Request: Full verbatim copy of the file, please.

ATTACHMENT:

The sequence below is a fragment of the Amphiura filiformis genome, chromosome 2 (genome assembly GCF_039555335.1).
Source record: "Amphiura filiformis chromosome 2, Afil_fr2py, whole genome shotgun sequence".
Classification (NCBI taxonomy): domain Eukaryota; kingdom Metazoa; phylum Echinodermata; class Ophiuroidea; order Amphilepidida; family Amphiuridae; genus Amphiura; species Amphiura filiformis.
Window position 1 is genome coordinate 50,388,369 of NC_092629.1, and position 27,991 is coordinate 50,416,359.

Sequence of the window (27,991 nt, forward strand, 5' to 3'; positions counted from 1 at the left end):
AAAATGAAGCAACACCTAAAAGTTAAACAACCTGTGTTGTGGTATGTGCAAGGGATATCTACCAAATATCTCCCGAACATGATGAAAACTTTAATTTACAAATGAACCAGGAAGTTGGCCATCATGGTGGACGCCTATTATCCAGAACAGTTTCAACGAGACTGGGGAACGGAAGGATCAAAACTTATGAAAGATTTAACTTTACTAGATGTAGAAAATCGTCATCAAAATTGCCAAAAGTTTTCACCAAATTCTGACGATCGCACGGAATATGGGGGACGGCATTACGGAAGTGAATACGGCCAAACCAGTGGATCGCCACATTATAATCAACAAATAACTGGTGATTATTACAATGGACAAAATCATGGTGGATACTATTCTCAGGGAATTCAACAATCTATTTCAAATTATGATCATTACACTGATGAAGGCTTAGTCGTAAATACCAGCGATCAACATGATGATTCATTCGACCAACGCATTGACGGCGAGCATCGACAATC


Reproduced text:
The sequence below is a fragment of the Amphiura filiformis genome, chromosome 2 (genome assembly GCF_039555335.1).
Source record: "Amphiura filiformis chromosome 2, Afil_fr2py, whole genome shotgun sequence".
Classification (NCBI taxonomy): domain Eukaryota; kingdom Metazoa; phylum Echinodermata; class Ophiuroidea; order Amphilepidida; family Amphiuridae; genus Amphiura; species Amphiura filiformis.
Window position 1 is genome coordinate 50,388,369 of NC_092629.1, and position 27,991 is coordinate 50,416,359.

Sequence of the window (27,991 nt, forward strand, 5' to 3'; positions counted from 1 at the left end):
AAAATGAAGCAACACCTAAAAGTTAAACAACCTGTGTTGTGGTATGTGCAAGGGATATCTACCAAATATCTCCCGAACATGATGAAAACTTTAATTTACAAATGAACCAGGAAGTTGGCCATCATGGTGGACGCCTATTATCCAGAACAGTTTCAACGAGACTGGGGAACGGAAGGATCAAAACTTATGAAAGATTTAACTTTACTAGATGTAGAAAATCGTCATCAAAATTGCCAAAAGTTTTCACCAAATTCTGACGATCGCACGGAATATGGGGGACGGCATTACGGAAGTGAATACGGCCAAACCAGTGGATCGCCACATTATAATCAACAAATAACTGGTGATTATTACAATGGACAAAATCATGGTGGATACTATTCTCAGGGAATTCAACAATCTATTTCAAATTATGATCATTACACTGATGAAGGCTTAGTCGTAAATACCAGCGATCAACATGATGATTCATTCGACCAACGCATTGACGGCGAGCATCGACAATC